A series of emails between Veldhuis, Muller and Freeman show that the Forest Service refused to answer that question, instead tossing it back in the county’s lap.
“In answering the question about whether the county’s specific use of title III funds was authorized, we defer to the county and its auditor. While we have provided some guidance on the SRS website relating to the use of county funds under title III, as a general practice the Forest Service does not review specific uses of title III funds,” Veldhuis wrote.
Following that response, the auditors determined the expenditure was allowed.
Freeman pointed out that the county has been making grants under the forest education category to Communities for Healthy Forests for 11 years, and that multiple commissioners unanimously approved the expenditures. During that time, he said, federal agencies had the opportunity to object to the county’s expenditures and declined to do so.
The Forest Service has consistently refused to weigh in on whether the county’s interpretation of forest-related education is correct. Freeman provided copies of a 2012 report from the U.S. Government Accountability Office, and a 2017 audit from the Office of Inspector General of the USDA, which oversees the Forest Service.
Both the inspector general and the GAO called out the Forest Service and the Bureau of Land Management for failing to oversee the expenditures of counties receiving Title III funds. Without that guidance, the reports said, counties may be spending their funds in ways inconsistent with the Secure Rural Schools Act. The GAO also noted that what little guidance the Forest Service offered on its website was unclear, confusing and “directs the counties to consult their own legal counsel regarding the authorized uses of Title III funds.”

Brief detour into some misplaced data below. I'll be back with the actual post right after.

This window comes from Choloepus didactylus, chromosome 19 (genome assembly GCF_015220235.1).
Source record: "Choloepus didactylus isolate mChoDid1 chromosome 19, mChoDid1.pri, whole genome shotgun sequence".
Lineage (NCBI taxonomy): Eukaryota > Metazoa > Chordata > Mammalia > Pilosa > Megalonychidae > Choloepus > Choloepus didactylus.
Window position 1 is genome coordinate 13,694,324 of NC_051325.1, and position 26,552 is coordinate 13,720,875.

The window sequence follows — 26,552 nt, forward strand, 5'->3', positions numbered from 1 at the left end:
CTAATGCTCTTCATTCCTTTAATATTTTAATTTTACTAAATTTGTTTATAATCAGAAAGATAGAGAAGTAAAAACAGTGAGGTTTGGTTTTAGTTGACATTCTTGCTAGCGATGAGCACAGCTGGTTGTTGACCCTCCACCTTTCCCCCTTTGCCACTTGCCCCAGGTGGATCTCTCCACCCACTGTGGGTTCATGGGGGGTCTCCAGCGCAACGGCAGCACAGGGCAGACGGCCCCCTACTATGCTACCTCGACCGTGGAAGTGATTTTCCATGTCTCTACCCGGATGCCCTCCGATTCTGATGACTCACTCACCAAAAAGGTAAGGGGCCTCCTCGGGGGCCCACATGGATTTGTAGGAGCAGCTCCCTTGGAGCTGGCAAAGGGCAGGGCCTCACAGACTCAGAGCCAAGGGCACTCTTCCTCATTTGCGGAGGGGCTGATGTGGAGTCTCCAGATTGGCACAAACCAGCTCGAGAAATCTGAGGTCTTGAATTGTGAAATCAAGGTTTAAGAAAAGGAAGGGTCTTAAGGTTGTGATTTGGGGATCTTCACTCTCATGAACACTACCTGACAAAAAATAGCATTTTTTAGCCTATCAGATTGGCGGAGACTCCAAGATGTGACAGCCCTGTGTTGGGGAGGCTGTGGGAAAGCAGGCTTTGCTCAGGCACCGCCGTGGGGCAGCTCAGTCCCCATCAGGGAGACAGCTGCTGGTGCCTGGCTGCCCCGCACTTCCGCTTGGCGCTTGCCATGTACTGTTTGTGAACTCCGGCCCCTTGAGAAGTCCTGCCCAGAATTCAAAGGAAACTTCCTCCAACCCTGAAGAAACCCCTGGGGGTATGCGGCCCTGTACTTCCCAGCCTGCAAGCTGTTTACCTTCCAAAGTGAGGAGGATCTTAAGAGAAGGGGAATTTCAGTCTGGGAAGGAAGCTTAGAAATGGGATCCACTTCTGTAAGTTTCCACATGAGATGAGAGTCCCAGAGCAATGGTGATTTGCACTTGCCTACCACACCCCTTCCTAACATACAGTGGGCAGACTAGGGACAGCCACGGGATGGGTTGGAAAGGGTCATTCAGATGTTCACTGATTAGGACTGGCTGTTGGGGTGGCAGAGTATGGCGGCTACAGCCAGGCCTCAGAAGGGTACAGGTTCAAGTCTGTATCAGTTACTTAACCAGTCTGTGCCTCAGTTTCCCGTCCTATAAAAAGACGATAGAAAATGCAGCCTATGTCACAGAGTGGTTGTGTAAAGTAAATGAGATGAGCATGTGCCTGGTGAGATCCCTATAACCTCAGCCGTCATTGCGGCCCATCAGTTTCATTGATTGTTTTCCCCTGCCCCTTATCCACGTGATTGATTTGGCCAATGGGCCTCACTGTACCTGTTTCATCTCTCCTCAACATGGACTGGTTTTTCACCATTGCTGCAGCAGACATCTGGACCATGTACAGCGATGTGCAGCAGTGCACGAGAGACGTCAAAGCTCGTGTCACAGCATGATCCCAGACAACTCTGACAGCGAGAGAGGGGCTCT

The Association of Oregon Counties, the Association of O&C Counties and their legal counsel, Kevin Davis, had issued their interpretation back in 2001 of how forest-related education funds could be spent. It’s a broad definition, going beyond after-school programs and including the catch-all category, “Other programs used to provide experiences to children and adults related to forest education.”
“Note that these programs can be for children or adults and can be conducted on or off school campuses. The primary restrictions are that the educational programs be forestry related and not be included as part of the curriculum during the school day,” they wrote.
In a letter to federal officials Thursday, a group of citizens called for an investigation o…
In the end, the feature film project that generated so much controversy fell through after one of the project developers for the Scott Valley Film Coalition became ill. According to county officials, CHF, as the grantee, has already received the money and is still allowed to spend it on other programs that fit within the forest-related education category.
Joseph Patrick Quinn, one of the citizens who wrote to his Congressional representatives about his belief the money was misspent, is skeptical of the auditor’s findings.
“To say that giving CHF money to conduct PR for industrial timber; to make films that, in effect, decry federal forest management over against private industrial management; to style this as forest related education is outrageous,” he said in an email to The News-Review.
“Personally, I never put much faith in the effectiveness of the county’s auditing of this issue and in the end, that skepticism, although I have not seen the actual audit, has apparently been confirmed,” he said.
On one thing, there appears to be an agreement between the county and its critics. Quinn is frustrated, too, about the lack of federal oversight.
“That, following receipt of the GAO Title III report, the Forest Service and the BLM were AWOL and now that they refuse to engage, or even comment, is a betrayal of the public trust, in my estimation,” Quinn said.